Five Agree to Plea Deal, Sentenced for 2nd Degree Burglary for Stealing 30 Pot Plants


By Zoey Hou 

SACRAMENTO, CA– In Judge Helen R. Gweon’s courtroom here in Sacramento County Superior Court Wednesday, five men met with their respective attorneys to discuss the possibility of a global resolution for all parties—one man agreed to prison time, and the others to six months in jail.

“On Aug. 25, 2019, in the county of Sacramento, defendants Christopher Burns, Todd Findley, Altron Lee, Kevin McArthur, and Melvin String committed a felony in second degree burglary,” reported Deputy District Attorney Nick Karp.

“The defendants unlawfully entered Mediform Limited with the intent to commit larceny and any other felony inside, specifically through the use of a crowbar. They entered Mediform Limited, which is a commercial establishment, and stole 30 marijuana plants that held a value of approximately $40,000,” according to the prosecution.

Karp offered a resolution to Burns, Findley, Lee, and McArthur for 180 days in custody with no objection to alternative sentencing (such as Sheriff’s Work Project instead of jail time), two years of formal probation, a stay away order from 1500 Frienza Avenue (the location of Mediform Limited), and to-be-determined restitution. 

As for the accused String, there was an agreement made that his sentencing would be put out a couple of weeks later with a Cruz waiver, which is “a promise by an out-of-custody defendant to stay out of trouble,” promising to return to court for a sentencing hearing; if they do not return, they run the risk of a harsher punishment.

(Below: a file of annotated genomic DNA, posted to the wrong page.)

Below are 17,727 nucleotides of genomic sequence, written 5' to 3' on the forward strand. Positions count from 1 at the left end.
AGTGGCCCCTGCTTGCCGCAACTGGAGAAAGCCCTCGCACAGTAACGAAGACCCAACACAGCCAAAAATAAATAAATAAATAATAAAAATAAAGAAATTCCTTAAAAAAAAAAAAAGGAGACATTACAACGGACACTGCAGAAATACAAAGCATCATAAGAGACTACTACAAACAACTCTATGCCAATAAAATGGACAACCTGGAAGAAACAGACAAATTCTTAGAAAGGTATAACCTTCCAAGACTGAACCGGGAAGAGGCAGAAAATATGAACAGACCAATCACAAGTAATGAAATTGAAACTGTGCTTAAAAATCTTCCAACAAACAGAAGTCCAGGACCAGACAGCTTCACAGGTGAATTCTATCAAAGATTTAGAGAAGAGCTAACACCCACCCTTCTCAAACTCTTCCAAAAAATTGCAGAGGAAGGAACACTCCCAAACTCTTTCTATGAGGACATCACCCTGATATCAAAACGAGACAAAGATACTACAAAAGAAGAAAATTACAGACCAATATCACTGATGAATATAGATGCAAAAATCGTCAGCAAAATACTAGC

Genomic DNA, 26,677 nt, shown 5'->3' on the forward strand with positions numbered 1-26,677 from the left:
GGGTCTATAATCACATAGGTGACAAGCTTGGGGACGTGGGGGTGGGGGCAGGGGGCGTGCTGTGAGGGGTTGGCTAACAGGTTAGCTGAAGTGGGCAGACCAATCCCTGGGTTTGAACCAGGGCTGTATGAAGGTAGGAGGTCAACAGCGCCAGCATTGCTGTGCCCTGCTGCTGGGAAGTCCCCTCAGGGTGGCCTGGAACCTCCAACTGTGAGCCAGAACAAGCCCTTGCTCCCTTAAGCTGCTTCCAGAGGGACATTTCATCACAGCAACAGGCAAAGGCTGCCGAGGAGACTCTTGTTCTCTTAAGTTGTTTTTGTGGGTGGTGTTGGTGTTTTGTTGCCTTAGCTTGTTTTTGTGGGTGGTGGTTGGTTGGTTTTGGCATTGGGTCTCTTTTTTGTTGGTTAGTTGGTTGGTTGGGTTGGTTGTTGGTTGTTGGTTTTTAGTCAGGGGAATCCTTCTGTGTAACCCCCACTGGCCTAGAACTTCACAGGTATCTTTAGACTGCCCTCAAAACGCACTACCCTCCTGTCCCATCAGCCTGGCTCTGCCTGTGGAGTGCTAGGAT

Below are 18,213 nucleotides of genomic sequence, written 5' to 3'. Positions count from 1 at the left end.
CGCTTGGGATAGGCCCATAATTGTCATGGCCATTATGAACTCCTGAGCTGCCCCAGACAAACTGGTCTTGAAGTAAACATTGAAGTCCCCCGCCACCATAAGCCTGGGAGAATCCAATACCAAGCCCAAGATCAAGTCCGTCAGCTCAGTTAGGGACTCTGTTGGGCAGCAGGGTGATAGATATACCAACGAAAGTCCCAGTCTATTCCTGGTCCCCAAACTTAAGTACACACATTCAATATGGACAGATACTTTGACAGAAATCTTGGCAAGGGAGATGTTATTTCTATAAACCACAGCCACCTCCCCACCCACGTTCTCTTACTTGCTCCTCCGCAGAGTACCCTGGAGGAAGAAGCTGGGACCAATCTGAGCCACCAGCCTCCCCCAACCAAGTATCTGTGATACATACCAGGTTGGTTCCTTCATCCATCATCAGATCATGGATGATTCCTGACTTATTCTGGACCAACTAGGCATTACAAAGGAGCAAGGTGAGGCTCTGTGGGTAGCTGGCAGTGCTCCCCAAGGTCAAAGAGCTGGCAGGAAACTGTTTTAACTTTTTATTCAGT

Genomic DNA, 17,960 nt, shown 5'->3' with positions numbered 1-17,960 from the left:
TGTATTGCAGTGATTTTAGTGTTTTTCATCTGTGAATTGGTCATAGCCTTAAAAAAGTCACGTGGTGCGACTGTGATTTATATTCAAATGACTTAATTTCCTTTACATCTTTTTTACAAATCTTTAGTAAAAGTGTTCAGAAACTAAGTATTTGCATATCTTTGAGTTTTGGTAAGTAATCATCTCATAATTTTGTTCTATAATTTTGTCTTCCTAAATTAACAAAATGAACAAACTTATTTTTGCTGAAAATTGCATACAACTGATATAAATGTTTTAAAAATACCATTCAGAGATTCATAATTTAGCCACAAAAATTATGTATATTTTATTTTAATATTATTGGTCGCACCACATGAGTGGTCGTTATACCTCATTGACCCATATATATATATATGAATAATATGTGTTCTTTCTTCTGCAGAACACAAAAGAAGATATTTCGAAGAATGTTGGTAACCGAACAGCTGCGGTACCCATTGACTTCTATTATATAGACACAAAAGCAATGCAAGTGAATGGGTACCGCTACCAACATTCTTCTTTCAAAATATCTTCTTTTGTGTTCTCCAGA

String was offered a different sentence of a low term resolution for 16 months in state prison because of his previous strike conviction.

String’s defense attorney Reyes asked the prosecutor  for an extra week due to the information that his defendant had to take his daughter to Texas to be taken care of while he is in custody.

Karp agreed and String will return Oct. 4.

A second matter that occurred regarding Karp’s terms for the plea agreement was Todd Findley’s defense attorney, Param Pabla, who mentioned a trailing misdemeanor for his client that he wanted to clarify would be dismissed with a Harvey waiver. 

A Harvey waiver implies that when a defendant agrees to dismiss charges, it may potentially be considered against him for the purpose of sentencing.

Prosecutor Karp agreed that the misdemeanor would be dismissed with the Harvey waiver only if Findley paid restitution to that previous victim’s establishment, adding “the reason we are entering into this agreement is because this is an early resolution agreement and in the interest of justice, it is serving the benefit of all parties and all sides including the victim, Mediform Limited.” 

After standard procedures had been conducted, Judge Gweon stated, “The offense to which each of you will be pleading to carries a maximum sentence of up to three years in prison.”

She added, “Codefendants in this case are having their cases resolved and I want to make sure that each of you are entering your plea because you are guilty and this is in your best interest–not in exchange for any perception that leniency is given to your codefendants.” 

With all parties submitted, the four defendants, Burns, Findley, Lee, and McArthur were instructed to report to the probation department, as ordered by Judge Gweon. 

About The Author

Zoey Hou is a bay area native pursuing English and International Relations at UC Davis. She strongly advocates for criminal justice transparency and institutional change.

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